Nurturely’s Aerie Sanctuary

Learn about Nurturely’s Aerie Sanctuary and the importance of BIPOC spaces.

Nurturely’s Aerie Sanctuary is a peer-to-peer sanctuary space for new or expectant parents who are Black, Indigenous, Latinx, and/or from other communities of color (BIPOC). The collaborative effort between Nurturely and Eugene’s NAACP has fittingly reimagined (and redecorated) the historic Mims’ House in Eugene into a space for a free, virtual, drop-in support and community-building group that focuses on topics around perinatal wellness topics like mindfulness, parenting challenges, birth options, postpartum preparation. As one of the oldest houses in Eugene, Mims’ House previously “served as a safe-haven for African American travelers from 1948 – 1966 while there was race separation in Eugene,” according to Travel Oregon. The Aerie Sanctuary program continues this legacy in providing a safe space (albeit a virtual one for the time being) in Eugene for people of color.

Jocelyn Stimac, the lead peer wellness navigator at Aerie opens the weekly gathering for questions, discussion and shares from BIPOC-authored perinatal books. She said, “Having a space like that specifically for the BIPOC community, that is peer-led, is important to us because we can feel safe to be ourselves, with no judgment or stereotypes, and build a strong support group within our own community, where we can all encourage and help one another as new parents.” Roshny Martuscelli, the lead coordinator of Aerie added that the space, even while virtual, “creates a nurturing, wholesome environment for communities of color to come be with each other and share knowledge about all things but especially parenting in the now.”

Organized BIPOC affinity groups, while not new, have grown in number, fueled by recent shifts towards centering diversity and inclusion within working groups and schools. While no studies were found addressing the effects of these groups on health, studies on the importance of community to overall health are plentiful. In addition, anecdotal evidence including from Nurturely’s Ayisha Elliot, who is guiding the development of the Aerie Sanctuaryshows the importance of these spaces for BIPOC individuals: “Black spaces are essential to diffuse the racial, emotional and spiritual tension of living while BIPOC.” Published toolkits to address a lack of diversity in various spaces, such as workspaces, such as one by Dawson et. al, includes the creation of affinity groups as a to-do for companies to promote antiracism.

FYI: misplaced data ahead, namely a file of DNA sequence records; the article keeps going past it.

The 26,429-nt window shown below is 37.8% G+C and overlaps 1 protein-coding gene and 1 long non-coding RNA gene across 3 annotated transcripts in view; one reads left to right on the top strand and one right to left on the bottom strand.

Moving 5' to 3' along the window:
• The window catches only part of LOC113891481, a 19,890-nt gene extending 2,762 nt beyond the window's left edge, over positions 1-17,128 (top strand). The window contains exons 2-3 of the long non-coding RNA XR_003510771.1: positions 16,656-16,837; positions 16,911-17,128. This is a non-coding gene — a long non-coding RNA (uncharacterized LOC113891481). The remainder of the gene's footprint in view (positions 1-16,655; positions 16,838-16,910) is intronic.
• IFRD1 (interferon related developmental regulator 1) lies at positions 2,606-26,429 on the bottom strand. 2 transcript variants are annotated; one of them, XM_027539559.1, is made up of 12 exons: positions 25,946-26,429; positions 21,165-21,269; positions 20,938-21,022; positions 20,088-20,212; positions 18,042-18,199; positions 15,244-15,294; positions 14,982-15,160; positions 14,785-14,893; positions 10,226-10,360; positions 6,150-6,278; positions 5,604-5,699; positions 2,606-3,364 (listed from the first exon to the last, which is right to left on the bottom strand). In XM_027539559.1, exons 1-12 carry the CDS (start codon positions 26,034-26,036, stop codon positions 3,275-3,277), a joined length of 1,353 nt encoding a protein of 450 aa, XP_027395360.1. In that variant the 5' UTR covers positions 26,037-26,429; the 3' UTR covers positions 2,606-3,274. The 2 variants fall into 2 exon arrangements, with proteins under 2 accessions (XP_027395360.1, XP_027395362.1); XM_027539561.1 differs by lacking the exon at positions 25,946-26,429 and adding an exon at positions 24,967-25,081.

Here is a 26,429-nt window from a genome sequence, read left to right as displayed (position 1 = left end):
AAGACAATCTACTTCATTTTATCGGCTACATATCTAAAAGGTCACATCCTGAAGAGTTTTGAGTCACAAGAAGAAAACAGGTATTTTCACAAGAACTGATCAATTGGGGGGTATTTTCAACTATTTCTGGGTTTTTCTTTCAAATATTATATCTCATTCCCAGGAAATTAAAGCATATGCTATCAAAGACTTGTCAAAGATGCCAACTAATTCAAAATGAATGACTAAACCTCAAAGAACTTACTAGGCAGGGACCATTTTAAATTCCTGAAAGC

The Aerie Sanctuary is an open space “to be what we make out of it,” said Martuscelli. She invites “more friends to join our conversation and be a part of this unique and important space” to build that all important community. Nurturely’s Founder, Dr. Emily Little added, “Racism affects every part of the parenting journey, making culturally-specific support groups especially important during the foundational periods of pregnancy and postpartum. Nurturely is committed to co-creating these spaces by and for parents to promote wellness and disrupt the harmful cycles of white supremacy.”

Join the Aerie Sanctuary every Thursday at 11am PST. The space is hosted on a drop-in basis and is free, virtual and open to all those new or expectant parents who identify as BIPOC.